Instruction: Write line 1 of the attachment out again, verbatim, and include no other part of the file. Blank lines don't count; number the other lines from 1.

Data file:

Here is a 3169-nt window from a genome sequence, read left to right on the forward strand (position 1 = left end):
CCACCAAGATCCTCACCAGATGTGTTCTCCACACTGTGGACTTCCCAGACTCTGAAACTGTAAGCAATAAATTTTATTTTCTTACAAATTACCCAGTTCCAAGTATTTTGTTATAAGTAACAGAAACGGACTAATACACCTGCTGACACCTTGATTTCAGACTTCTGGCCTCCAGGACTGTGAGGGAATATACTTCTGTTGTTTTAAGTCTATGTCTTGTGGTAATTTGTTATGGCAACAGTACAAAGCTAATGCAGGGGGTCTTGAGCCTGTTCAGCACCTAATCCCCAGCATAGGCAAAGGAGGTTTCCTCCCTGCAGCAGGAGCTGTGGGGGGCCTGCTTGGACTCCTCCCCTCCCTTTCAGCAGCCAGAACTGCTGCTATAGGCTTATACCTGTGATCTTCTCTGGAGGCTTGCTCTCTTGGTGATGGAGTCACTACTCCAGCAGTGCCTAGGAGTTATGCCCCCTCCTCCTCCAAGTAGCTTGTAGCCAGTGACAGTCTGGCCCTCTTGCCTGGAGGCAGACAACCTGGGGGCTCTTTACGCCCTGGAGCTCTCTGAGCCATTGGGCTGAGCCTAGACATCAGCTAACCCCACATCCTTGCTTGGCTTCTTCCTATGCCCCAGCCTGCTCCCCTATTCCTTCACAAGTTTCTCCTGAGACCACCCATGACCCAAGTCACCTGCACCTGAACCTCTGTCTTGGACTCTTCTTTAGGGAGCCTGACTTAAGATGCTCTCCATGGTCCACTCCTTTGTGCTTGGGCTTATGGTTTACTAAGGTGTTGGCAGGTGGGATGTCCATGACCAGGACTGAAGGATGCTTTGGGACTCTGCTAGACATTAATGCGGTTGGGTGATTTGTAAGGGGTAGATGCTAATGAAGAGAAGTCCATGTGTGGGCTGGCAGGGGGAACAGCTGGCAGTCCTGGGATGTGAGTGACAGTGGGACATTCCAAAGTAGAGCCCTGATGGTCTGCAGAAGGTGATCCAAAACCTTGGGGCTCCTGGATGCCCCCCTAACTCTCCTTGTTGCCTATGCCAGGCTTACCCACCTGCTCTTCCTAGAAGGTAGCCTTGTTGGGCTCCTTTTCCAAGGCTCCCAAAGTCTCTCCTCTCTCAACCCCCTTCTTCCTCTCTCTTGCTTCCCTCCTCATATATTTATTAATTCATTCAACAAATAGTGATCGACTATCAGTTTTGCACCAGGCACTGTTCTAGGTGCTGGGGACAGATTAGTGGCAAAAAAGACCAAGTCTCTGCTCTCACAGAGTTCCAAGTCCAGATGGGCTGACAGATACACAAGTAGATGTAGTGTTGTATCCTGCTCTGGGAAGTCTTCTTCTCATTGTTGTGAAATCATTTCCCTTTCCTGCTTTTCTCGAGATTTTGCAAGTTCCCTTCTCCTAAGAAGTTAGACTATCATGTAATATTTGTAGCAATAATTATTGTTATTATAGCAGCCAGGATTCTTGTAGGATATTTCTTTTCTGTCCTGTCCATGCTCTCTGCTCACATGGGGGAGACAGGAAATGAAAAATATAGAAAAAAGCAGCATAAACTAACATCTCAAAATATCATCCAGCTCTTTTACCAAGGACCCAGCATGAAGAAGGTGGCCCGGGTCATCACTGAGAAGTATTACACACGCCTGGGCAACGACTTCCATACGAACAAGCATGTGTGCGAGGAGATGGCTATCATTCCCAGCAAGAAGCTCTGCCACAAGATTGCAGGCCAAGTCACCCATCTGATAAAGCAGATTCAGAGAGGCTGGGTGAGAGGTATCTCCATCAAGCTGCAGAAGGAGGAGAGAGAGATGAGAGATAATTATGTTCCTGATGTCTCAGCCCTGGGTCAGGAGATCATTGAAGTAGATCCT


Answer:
Here is a 3169-nt window from a genome sequence, read left to right on the forward strand (position 1 = left end):